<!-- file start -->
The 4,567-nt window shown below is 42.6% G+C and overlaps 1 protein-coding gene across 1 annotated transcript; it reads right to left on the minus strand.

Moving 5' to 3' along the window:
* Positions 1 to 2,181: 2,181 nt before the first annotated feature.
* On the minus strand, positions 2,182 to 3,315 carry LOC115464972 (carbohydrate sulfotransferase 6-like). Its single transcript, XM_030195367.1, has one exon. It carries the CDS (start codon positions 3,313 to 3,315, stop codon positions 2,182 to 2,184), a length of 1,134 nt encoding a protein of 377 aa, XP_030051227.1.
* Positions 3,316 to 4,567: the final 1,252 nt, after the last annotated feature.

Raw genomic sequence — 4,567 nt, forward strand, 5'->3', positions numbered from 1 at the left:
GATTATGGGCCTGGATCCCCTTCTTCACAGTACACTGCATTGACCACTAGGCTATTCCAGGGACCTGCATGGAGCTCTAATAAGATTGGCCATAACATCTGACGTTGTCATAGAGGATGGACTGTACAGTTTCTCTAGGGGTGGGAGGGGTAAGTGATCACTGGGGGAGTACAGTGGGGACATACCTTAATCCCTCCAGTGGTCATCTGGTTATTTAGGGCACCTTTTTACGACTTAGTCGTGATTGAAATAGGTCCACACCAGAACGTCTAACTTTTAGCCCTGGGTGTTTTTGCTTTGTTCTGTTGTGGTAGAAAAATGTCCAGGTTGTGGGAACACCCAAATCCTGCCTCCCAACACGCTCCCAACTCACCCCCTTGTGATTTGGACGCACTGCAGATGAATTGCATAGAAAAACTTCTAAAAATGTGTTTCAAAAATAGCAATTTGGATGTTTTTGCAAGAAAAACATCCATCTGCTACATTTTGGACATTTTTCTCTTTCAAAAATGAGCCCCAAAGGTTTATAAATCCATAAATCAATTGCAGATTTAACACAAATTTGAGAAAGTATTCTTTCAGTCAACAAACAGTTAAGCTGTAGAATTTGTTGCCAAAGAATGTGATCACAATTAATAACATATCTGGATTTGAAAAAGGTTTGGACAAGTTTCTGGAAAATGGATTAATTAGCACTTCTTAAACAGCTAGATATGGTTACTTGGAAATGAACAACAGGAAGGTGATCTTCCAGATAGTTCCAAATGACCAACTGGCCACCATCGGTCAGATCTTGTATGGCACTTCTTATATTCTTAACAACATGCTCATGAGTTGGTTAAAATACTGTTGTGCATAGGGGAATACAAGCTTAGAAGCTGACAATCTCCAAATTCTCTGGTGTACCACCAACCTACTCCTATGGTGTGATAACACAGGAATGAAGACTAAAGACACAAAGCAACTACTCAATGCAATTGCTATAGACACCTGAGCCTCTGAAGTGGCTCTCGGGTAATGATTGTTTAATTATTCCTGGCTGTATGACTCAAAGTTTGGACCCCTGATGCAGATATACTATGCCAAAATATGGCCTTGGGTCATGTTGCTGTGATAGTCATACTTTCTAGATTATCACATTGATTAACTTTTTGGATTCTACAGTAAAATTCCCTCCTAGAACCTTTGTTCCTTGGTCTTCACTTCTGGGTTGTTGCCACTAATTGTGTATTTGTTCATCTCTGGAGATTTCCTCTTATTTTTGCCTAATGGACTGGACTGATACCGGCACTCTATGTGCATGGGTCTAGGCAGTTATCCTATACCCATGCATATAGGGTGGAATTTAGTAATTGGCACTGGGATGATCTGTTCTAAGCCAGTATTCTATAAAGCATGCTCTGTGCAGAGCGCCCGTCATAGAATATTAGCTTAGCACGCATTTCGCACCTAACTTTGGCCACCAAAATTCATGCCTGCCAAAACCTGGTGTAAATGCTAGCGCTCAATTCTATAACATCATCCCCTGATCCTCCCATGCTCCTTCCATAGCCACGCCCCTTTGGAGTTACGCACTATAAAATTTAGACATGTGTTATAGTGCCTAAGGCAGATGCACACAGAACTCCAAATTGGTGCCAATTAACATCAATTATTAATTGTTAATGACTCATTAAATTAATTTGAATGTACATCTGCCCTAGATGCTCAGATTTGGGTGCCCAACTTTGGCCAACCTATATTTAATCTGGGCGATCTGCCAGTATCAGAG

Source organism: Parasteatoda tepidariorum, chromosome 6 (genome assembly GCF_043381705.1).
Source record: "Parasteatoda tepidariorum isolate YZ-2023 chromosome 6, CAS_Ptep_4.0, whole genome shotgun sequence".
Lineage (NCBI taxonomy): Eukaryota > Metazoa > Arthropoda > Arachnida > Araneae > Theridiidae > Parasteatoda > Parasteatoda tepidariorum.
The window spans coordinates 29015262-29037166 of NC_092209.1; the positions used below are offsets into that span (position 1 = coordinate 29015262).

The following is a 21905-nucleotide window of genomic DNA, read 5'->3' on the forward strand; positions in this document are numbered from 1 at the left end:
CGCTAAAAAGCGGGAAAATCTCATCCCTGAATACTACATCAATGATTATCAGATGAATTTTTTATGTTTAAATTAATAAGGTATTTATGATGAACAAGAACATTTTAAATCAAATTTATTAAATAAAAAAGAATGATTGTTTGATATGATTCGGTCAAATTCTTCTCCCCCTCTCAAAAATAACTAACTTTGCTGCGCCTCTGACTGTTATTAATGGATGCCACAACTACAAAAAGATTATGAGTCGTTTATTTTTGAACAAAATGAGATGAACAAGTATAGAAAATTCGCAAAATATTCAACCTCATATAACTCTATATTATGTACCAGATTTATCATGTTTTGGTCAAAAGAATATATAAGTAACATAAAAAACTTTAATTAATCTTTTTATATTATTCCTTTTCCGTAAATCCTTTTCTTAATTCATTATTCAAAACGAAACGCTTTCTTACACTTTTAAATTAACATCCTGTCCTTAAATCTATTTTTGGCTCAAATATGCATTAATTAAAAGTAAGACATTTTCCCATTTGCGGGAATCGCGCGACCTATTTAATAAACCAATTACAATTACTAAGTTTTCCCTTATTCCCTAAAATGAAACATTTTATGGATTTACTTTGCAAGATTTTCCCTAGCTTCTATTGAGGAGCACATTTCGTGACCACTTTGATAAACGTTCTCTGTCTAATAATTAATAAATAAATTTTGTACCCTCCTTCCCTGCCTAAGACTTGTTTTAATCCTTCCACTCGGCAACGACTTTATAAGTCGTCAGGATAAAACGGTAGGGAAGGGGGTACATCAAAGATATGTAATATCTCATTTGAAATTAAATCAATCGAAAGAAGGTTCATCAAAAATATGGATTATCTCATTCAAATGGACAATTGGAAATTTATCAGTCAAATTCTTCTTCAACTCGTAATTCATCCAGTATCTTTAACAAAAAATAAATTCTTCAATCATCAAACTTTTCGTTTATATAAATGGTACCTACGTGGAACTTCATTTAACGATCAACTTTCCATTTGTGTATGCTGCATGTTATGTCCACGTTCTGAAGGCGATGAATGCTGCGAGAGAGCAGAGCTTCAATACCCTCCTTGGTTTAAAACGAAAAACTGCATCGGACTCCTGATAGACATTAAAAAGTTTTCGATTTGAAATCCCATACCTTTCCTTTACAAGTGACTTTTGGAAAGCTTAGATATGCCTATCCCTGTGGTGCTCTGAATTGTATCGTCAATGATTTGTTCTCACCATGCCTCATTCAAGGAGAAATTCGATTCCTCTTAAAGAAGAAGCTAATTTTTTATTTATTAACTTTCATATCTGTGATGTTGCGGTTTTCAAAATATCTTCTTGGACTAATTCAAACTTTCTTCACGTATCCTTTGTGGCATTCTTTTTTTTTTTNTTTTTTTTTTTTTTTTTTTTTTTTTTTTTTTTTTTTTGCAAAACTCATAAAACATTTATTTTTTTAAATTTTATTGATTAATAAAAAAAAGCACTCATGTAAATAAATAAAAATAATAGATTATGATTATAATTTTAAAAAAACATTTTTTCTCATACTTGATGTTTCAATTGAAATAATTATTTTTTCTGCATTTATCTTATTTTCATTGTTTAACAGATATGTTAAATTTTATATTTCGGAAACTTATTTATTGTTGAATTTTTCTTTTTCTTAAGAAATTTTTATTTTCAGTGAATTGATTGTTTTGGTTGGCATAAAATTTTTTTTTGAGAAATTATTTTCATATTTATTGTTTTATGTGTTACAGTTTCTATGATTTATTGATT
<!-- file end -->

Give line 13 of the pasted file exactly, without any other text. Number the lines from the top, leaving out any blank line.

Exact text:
CGCTAAAAAGCGGGAAAATCTCATCCCTGAATACTACATCAATGATTATCAGATGAATTTTTTATGTTTAAATTAATAAGGTATTTATGATGAACAAGAACATTTTAAATCAAATTTATTAAATAAAAAAGAATGATTGTTTGATATGATTCGGTCAAATTCTTCTCCCCCTCTCAAAAATAACTAACTTTGCTGCGCCTCTGACTGTTATTAATGGATGCCACAACTACAAAAAGATTATGAGTCGTTTATTTTTGAACAAAATGAGATGAACAAGTATAGAAAATTCGCAAAATATTCAACCTCATATAACTCTATATTATGTACCAGATTTATCATGTTTTGGTCAAAAGAATATATAAGTAACATAAAAAACTTTAATTAATCTTTTTATATTATTCCTTTTCCGTAAATCCTTTTCTTAATTCATTATTCAAAACGAAACGCTTTCTTACACTTTTAAATTAACATCCTGTCCTTAAATCTATTTTTGGCTCAAATATGCATTAATTAAAAGTAAGACATTTTCCCATTTGCGGGAATCGCGCGACCTATTTAATAAACCAATTACAATTACTAAGTTTTCCCTTATTCCCTAAAATGAAACATTTTATGGATTTACTTTGCAAGATTTTCCCTAGCTTCTATTGAGGAGCACATTTCGTGACCACTTTGATAAACGTTCTCTGTCTAATAATTAATAAATAAATTTTGTACCCTCCTTCCCTGCCTAAGACTTGTTTTAATCCTTCCACTCGGCAACGACTTTATAAGTCGTCAGGATAAAACGGTAGGGAAGGGGGTACATCAAAGATATGTAATATCTCATTTGAAATTAAATCAATCGAAAGAAGGTTCATCAAAAATATGGATTATCTCATTCAAATGGACAATTGGAAATTTATCAGTCAAATTCTTCTTCAACTCGTAATTCATCCAGTATCTTTAACAAAAAATAAATTCTTCAATCATCAAACTTTTCGTTTATATAAATGGTACCTACGTGGAACTTCATTTAACGATCAACTTTCCATTTGTGTATGCTGCATGTTATGTCCACGTTCTGAAGGCGATGAATGCTGCGAGAGAGCAGAGCTTCAATACCCTCCTTGGTTTAAAACGAAAAACTGCATCGGACTCCTGATAGACATTAAAAAGTTTTCGATTTGAAATCCCATACCTTTCCTTTACAAGTGACTTTTGGAAAGCTTAGATATGCCTATCCCTGTGGTGCTCTGAATTGTATCGTCAATGATTTGTTCTCACCATGCCTCATTCAAGGAGAAATTCGATTCCTCTTAAAGAAGAAGCTAATTTTTTATTTATTAACTTTCATATCTGTGATGTTGCGGTTTTCAAAATATCTTCTTGGACTAATTCAAACTTTCTTCACGTATCCTTTGTGGCATTCTTTTTTTTTTTNTTTTTTTTTTTTTTTTTTTTTTTTTTTTTTTTTTTTTGCAAAACTCATAAAACATTTATTTTTTTAAATTTTATTGATTAATAAAAAAAAGCACTCATGTAAATAAATAAAAATAATAGATTATGATTATAATTTTAAAAAAACATTTTTTCTCATACTTGATGTTTCAATTGAAATAATTATTTTTTCTGCATTTATCTTATTTTCATTGTTTAACAGATATGTTAAATTTTATATTTCGGAAACTTATTTATTGTTGAATTTTTCTTTTTCTTAAGAAATTTTTATTTTCAGTGAATTGATTGTTTTGGTTGGCATAAAATTTTTTTTTGAGAAATTATTTTCATATTTATTGTTTTATGTGTTACAGTTTCTATGATTTATTGATT